Triangulation with FEC Data
In this paper we triangulate earlier findings about faculty voter registration (Langbert, Quain and Klein, 2016; Langbert, 2018) by using, along with voter registration, the partisan affiliation of federal contributions listed in the Federal Elections Commission (FEC, 2019) database. Since a large share of academics are either not registered or unaffiliated with a party, an independent measure such as federal contributions can verify, at least roughly, both professors’ partisan affiliations and the political cultures in academic institutions and fields. Federal contributions can be used as indicia as to whether the professors not registered or registered as independents are different from those registered. Thus, the two objective measures, registration and federal contributions, can be used to triangulate or cross-check findings.
FEC data have the advantage that employer information is often, but not always, available for contributors, and that serves as a check on misidentification. Nevertheless, like voter registration, rates of federal contributions available on the FEC website are imperfect measures. Reliance on personal names, which can be spelled in different ways, is a threat to validity. Also, workplaces can be misidentified or not identified in the FEC data.
Although college professors contribute at greater rates than the general population at large, fewer than twenty percent are contributors. Federal contributions are income elastic (Hughes, 2017), so institutional characteristics interact with professors’ fields and individual characteristics. That is, professors in small, religious, and less prestigious institutions are less likely to contribute to candidates and committees in part because they are paid less. During the 2016 cycle, Democrats in the general population were more than twice as likely as Republicans to contribute (22 percent versus 10 percent; Pew, 2017), so contributions after 2012 are likely to skew findings further than the registration data do.
Moreover, it seems likely that the use of the contribution metric tends to be indicative of stronger effective engagement than registration alone. Hughes (2017) finds that 28 percent of Americans who say that they are engaged with politics most of the time report donating while only 7 percent of Americans who say that they are engaged with politics some of the time or less often do so. Professors have little reason to believe that their contributions will alter candidates' votes on education issues, and few expect a quid pro quo for contributions that rarely exceed $1,000; rather than being instrumental, professors’ contributions are likely an expression of belief, affect, or political fashion (Caplan, 2007), and those who believe most strongly are most likely to contribute.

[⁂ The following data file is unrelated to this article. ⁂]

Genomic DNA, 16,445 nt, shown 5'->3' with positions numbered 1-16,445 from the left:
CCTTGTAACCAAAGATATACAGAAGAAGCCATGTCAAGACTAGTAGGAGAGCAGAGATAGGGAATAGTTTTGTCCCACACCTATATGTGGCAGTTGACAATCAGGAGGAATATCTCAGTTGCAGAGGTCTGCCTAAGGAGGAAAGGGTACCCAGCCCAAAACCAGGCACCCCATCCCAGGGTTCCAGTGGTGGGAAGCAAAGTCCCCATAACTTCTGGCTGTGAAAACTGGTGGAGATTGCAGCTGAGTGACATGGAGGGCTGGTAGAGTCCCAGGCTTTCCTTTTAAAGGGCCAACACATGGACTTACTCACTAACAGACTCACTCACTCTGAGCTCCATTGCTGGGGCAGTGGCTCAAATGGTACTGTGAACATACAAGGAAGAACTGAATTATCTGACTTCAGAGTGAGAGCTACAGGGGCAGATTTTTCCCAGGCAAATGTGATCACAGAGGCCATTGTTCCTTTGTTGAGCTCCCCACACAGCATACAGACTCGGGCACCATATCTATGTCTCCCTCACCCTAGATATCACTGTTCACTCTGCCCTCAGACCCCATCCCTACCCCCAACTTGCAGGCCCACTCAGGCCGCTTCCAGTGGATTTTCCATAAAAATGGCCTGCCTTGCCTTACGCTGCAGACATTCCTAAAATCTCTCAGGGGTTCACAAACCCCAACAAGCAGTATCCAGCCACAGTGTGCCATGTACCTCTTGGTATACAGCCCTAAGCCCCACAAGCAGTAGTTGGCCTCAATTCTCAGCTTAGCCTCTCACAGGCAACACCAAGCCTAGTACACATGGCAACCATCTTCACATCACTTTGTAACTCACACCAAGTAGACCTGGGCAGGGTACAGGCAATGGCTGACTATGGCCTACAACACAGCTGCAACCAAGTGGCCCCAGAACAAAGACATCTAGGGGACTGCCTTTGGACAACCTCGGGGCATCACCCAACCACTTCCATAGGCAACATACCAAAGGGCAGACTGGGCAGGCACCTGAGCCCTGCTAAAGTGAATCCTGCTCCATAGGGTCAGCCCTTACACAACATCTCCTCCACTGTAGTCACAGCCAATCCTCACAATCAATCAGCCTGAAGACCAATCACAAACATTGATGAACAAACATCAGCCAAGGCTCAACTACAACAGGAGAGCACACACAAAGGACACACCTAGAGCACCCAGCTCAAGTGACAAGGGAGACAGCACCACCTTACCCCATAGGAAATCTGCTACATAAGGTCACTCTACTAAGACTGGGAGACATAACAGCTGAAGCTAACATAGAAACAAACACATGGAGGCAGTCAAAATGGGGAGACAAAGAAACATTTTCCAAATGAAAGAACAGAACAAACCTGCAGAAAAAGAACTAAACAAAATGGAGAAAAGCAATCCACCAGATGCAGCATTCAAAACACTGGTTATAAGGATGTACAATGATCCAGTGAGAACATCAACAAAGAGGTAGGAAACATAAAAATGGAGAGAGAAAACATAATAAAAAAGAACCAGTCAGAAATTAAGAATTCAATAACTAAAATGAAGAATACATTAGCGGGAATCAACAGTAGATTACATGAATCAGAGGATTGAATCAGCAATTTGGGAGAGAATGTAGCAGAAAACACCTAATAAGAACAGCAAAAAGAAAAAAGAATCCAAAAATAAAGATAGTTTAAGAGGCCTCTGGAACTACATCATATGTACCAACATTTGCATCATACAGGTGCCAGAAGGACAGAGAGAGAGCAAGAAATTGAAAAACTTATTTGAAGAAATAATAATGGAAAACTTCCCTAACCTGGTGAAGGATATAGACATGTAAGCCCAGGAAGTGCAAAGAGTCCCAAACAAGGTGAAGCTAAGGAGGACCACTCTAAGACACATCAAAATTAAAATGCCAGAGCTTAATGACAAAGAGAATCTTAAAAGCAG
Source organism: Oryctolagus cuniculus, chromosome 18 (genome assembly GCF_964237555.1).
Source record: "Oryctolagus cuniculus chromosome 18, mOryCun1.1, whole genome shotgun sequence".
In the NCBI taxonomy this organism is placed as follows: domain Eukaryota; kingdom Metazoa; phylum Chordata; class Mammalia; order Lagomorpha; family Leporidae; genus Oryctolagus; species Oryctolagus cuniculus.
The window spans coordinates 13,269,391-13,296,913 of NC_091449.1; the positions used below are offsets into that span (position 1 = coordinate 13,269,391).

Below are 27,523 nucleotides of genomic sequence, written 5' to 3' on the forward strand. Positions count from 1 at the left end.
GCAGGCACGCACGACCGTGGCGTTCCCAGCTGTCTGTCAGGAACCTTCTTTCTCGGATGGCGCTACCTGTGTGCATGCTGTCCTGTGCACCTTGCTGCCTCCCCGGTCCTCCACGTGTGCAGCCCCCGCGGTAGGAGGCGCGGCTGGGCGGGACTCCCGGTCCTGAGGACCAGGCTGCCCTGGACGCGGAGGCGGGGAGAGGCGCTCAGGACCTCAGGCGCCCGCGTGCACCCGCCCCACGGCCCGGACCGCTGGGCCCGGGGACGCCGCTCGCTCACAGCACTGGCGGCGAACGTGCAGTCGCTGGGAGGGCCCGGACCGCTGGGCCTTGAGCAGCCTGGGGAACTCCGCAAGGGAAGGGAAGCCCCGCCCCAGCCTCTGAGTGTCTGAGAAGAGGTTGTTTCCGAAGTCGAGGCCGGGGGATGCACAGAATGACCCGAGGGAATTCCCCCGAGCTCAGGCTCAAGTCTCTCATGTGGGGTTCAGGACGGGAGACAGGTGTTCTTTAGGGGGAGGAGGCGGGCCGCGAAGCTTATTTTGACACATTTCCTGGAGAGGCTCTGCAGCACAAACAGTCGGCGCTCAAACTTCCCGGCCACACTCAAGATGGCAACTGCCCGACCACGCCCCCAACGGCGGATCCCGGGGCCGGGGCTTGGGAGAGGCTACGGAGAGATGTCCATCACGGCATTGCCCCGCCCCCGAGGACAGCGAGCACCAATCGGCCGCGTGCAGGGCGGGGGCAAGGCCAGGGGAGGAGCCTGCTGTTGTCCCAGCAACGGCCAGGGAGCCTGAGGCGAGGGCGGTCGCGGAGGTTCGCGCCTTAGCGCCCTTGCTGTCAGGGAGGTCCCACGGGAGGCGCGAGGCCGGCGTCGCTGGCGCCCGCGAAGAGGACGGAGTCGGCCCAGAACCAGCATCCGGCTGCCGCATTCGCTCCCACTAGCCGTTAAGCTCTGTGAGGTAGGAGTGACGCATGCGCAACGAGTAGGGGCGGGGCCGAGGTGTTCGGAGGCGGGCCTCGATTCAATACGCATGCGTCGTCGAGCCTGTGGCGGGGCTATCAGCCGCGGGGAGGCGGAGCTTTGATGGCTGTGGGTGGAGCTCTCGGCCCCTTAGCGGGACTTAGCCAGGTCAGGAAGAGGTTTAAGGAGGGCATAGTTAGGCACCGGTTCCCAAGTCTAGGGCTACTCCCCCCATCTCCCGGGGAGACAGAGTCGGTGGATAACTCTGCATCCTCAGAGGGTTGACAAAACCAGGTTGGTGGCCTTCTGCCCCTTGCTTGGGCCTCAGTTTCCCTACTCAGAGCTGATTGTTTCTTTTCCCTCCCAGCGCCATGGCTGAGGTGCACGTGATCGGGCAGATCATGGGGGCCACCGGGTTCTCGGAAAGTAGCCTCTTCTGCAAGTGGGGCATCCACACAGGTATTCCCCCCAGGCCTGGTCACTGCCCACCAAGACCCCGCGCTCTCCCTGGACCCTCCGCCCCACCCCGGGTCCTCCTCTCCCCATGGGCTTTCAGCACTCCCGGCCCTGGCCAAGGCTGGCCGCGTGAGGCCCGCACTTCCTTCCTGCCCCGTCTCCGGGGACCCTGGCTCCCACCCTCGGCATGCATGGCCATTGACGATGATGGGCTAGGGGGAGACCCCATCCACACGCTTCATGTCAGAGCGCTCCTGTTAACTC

We make use of publicly available voter registration information compiled by Voter Lists Online’s (2019) Aristotle database to measure the D:R registration ratio among 12,372 tenured and tenure-track professors in eight academic departments (anthropology-sociology, biology, chemistry, economics, English, mathematics, philosophy, and psychology). Three of these academic departments are considered natural science (biology, chemistry, and mathematics); four are considered social sciences (anthropology, economics, psychology, and sociology); two are considered humanities (English and philosophy). We had originally planned to include anthropology rather than sociology, but in many colleges the two are combined in one department, so we included both disciplines when they were combined in departments or when a sociology department doubled as an anthropology department. We identified professors associated with each discipline.
We selected the two US News highest-ranked private and two US News highest-ranked public institutions among the national universities, regional universities, and liberal arts colleges in each state. This enabled us to detect differences across regions and across kinds of institutions. We limited the sample of professors to approximately 20 per department, and we limited the sample to professors who hold Ph.D.s.
Having identified their political affiliations, if any, we looked up each professor in the FEC database to determine the political contributions, if any, these professors had made in the past two United States federal election cycles (2015-16 and 2017-18). The data were compiled by several paid research assistants and the lead author, who checked the work of the research assistants.
D:R Registration Ratio
Of the 12,372 professors sampled, 48.4 percent are registered Democrats and 5.7 percent are registered Republicans, a ratio of 8.5:1. In 2016 Gallup (Jones, 2016) finds that for the general population, 29 percent are Democrats and 26 percent are Republicans, a ratio of 1.1:1. The 8.5:1 ratio is lower than previous findings, such as Langbert, et al. (2016) and Langbert (2018), which found 10:1 to 12:1 because those studies looked at the highest-ranked institutions, in which partisan affiliation is the most skewed. The institutions in this study are the most elite in each state, but they are not in all cases the most elite nationally.
The correlation between the ranks of the 90 nationally ranked institutions in the sample and the natural logs of the D:R ratios is -.4. Since the sample is limited to the four leading institutions in 30 states and the District of Columbia, the relationship is probably weaker than it is in the universe of institutions (see Figure 1):
D:R Registration Ratios by Discipline